By James B. Frost


Not long after my thirtieth birthday I went to see a numerologist. I did so on the whim of my new-age girlfriend, who purchased the session for me as a birthday gift.

When Ed McClanahan showed up on TNB back in 2010 I was blown away. Showing up, without warning, on my turf? Amazing. Mostly I’ve turned up on his turf. We’ll set aside the question of whose turf TNB is, but you know what I mean.

So here’s a little illustrated essay about how Ed and I converged. “Oh,” you say, “I didn’t know you had a string of books and were a Living Treasure of Kentucky and knew famous people,” and I say, “I don’t. This is about how we look.”

In 1956, Ed looked like this:


And I looked like this.

There’s some serious convergence coming. But it’s going to take a few years.

In 1962 I looked like this.

And in 1965 Ed looked like this:

…but the Ed described in this TNB piece probably looked a lot more like the 1963 me.

I don’t think he had a feather headband, but he had more magic substances available than I did.

So in 1963 I signed up for Creative Writing and Ed was the instructor. Probably we all called him “Professor,” because it was the old days and we were polite even to young instructors. On the first day of class a student asked about grading and Ed said, “I’ll read your stories and have a mystical experience and your grade will come to me.” Or something like that.

Little did I know he meant it. It was a life-changing experience for me (the course, not the grading procedure) and although I didn’t set myself on a fiction writing path until many years later, I never forgot Ed or that course.

A friend of mine never did either. He emailed me a couple of months ago after reading something of mine on TNB and said, “Do you remember taking “Creative Writing” from that really weird prof at Stanford?  We made up the most outrageous horrible drivel imaginable, and it was the only course where I got an A+.”

Hey, if Ed’s mystical experience offered up an A+, it couldn’t have been drivel. I think I got an A myself, but I can’t remember. I do remember going over to the famous Perry Lane to hand in a story, and I do remember running into Ken Kesey at San Gregorio beach. I was too shy to say anything.

I don’t think Ed introduced me to a crunchy bowl of Heavenly Blues, but he might have. I don’t know who else it could have been.

In those days it wasn’t common for undergraduates to hang out with their instructors, but that didn’t matter to Ed and me and then, a few months later, to Ed and me and Ruth, whom I’d met in my next (and last) creative writing course. We were seniors so it was OK.

The summer spent with Ruth in the Portola Valley we went over to see Ed and his then-wife Kit often. I had acquired a wolf cub, perhaps the most foolish of all the foolish things I did in those days, and it was famous in the McClanahan household for having nipped Ed’s daughter. It really was a nip, but since we were all fiction writers or would-be fiction writers the nip was escalated to a “bite” and probably over the years into a frightening encounter with a bad-tempered carnivore from which she was lucky to have escaped with her limbs intact. Probably it’s been passed along to grandchildren by now.

Ruth (playing with the wolf) was always going to get a little fiction coaching from Ed, but she never did. I found a letter she wrote me before I dropped out of her life.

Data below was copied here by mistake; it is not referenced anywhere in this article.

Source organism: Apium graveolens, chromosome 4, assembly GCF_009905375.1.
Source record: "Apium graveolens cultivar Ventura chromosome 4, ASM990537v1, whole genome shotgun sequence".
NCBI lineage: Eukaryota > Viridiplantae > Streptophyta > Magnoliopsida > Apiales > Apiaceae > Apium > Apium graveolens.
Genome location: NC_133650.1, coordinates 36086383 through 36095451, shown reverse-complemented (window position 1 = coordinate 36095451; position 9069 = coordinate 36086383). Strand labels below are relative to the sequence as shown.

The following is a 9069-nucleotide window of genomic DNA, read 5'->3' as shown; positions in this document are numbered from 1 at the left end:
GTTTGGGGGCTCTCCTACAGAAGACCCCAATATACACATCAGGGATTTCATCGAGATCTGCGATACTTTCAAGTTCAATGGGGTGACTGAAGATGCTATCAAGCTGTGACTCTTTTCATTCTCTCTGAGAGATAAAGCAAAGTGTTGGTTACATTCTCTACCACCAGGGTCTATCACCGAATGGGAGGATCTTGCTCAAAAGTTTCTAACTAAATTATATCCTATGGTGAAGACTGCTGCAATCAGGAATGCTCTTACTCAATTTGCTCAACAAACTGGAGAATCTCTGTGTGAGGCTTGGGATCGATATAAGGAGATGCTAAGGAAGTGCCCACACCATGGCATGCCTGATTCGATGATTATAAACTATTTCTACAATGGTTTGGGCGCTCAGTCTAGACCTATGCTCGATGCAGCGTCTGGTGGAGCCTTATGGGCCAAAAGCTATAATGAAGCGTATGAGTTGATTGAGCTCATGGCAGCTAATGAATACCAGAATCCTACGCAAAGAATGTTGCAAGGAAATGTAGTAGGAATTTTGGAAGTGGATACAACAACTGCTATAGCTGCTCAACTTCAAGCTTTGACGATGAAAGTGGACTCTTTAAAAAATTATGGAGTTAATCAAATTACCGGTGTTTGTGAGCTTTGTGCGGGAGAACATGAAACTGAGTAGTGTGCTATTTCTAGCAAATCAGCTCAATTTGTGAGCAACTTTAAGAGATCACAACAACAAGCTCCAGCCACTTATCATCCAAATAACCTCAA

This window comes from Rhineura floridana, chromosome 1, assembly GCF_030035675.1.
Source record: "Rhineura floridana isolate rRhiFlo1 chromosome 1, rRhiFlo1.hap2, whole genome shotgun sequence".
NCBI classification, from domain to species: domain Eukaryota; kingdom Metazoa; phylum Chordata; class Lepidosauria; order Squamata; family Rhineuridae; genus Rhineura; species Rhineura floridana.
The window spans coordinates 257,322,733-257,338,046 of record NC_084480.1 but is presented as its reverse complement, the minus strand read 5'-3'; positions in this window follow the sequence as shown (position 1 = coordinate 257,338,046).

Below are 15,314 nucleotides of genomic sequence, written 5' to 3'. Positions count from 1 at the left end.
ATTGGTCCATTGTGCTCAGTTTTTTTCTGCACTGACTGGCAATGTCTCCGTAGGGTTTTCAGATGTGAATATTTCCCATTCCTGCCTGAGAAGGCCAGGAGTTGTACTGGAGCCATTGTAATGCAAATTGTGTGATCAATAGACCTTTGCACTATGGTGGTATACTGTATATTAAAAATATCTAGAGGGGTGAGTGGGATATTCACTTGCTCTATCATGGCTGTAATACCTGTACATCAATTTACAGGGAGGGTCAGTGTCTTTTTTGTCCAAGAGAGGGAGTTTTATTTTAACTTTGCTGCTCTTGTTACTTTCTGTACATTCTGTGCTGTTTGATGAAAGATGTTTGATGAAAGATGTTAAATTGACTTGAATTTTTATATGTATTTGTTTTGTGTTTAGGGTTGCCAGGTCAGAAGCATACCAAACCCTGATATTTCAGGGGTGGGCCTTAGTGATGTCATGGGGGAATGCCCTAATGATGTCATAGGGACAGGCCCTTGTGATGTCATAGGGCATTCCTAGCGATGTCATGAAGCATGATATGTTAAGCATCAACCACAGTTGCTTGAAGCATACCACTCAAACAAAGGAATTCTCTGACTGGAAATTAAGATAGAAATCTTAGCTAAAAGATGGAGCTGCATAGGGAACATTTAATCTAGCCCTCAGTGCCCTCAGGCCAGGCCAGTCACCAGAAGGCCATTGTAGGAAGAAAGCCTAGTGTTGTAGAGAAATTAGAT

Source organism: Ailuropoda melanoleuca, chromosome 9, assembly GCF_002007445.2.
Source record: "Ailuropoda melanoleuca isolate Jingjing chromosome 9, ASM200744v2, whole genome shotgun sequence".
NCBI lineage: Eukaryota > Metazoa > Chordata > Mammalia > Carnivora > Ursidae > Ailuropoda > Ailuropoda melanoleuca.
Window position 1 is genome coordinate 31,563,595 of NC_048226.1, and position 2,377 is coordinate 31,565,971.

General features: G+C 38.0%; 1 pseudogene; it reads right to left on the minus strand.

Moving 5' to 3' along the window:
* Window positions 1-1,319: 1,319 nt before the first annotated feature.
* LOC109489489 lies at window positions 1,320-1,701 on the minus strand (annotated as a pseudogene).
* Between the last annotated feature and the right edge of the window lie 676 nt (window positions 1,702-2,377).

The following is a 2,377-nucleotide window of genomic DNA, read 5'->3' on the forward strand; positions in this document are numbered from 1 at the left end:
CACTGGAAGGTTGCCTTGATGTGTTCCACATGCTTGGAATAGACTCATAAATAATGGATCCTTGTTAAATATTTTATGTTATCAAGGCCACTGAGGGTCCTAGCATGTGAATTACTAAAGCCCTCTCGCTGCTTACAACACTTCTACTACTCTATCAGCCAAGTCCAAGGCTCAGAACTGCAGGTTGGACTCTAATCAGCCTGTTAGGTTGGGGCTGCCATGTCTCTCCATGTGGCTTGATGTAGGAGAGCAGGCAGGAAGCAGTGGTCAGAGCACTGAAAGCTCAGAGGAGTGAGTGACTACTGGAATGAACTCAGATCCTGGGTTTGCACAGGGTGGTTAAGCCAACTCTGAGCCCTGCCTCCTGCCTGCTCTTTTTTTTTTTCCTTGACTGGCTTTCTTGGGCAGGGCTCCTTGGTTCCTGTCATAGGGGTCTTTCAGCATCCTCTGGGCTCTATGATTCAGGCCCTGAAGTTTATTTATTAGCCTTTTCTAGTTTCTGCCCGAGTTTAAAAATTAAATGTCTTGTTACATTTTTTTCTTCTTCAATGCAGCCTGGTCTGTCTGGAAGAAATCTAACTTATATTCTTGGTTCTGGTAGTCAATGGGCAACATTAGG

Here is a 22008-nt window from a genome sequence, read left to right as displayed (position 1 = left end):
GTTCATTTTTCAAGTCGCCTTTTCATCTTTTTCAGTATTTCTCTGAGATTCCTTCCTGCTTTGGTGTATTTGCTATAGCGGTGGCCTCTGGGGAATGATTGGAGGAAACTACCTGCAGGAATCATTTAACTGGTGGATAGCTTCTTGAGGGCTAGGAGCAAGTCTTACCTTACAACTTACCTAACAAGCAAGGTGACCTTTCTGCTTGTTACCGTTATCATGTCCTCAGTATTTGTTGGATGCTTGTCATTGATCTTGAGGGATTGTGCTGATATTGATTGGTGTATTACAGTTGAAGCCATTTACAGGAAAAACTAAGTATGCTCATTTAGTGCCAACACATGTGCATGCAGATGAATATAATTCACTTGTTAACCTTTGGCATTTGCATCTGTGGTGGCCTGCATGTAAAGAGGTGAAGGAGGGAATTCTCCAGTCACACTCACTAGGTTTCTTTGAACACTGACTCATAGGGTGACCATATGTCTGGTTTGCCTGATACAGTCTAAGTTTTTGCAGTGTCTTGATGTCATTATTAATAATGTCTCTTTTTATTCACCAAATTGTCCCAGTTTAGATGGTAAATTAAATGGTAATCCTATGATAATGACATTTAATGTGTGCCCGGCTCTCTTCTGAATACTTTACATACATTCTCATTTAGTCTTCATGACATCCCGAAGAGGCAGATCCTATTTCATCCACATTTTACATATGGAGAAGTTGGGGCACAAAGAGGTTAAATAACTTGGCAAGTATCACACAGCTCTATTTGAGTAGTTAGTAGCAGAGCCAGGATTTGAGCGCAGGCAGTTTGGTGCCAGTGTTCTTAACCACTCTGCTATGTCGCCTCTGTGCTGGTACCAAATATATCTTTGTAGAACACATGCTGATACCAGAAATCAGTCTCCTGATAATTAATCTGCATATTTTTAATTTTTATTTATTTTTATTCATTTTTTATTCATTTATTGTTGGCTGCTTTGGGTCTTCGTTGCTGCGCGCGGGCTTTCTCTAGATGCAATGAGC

I went off East and Ed and Ruth stayed West. I came back in 1965 to find Ed looking as I’ve shown you above. Next stop, 1972. I was launched on my career as an anthropologist. Ed was in Kentucky and I was in Papua New Guinea, and I didn’t know where Ruth was.


Here’s a letter that made its way to me in the village. Kit was usually the letter-writer.

“The child whose foot your wolf bit (ah memories!) is now in 4th grade. Ed published an article on the Grateful Dead in Feb ’72 Playboy, which won an award for the best piece of non fiction by a new contributor. A dubious honor, even in the aftermath of women’s lib. But we have been poor. Ky is a very primitive state. Come visit us here. We do want a copy of Gardening for Money. Ed has several books in the making  . . . still writes the novel.”

I didn’t start looking for Ed again until 1995, a few years after I started writing again. But before that, we’d better have a look at what we looked like in 1983.


That was before Google, and Ed didn’t have have his own website. I knew that Wendell Berry had dedicated a poem to Ed, and I managed to get his address. I couldn’t be certain that Ed would remember me, so so of course I tossed in the bit about the wolf. He couldn’t have forgotten his daughter’s near-death experience.




Berry’s handwriting might not be legible. “Dear Ed – If you wish to be found, here is a fellow applying for the job.”

And thus to seminal year 2004, when not only did I find Ruth but went to see Ed in Kentucky.

Convergence. Surprise! We both got old. He kept his hair, but I’d say we look a lot more alike than we did in 1956. My friend Ed’s written many more books than I have — and you’re missing out if you don’t read them. I’m going to send him my novel manuscript, and the old guy’s mystical experience had better be a good one. I’m expecting him to deliver an agent and publisher instead of an A.


Please enjoy the book trailer for Tyler McMahon‘s How the Mistakes Were Made, now available from St. Martin’s Press. Raves Kirkus: “A rock novel good enough to wish you had an accompanying soundtrack.” To read an excerpt, just click here. Trailer directed and produced by J. Reuben Appelman.

The Subway

By Luke Kelly-Clyne


Above ground, I’m human.

I say “excuse me” when I need to squeeze by.  “Sorry” when I err. “Please” always and “thank you” until I sicken myself. “How can I help? How can I help?” I never gawk. Men, women, and children are my confidantes, my countrymen, and my heart beats well with each untroubled step they take.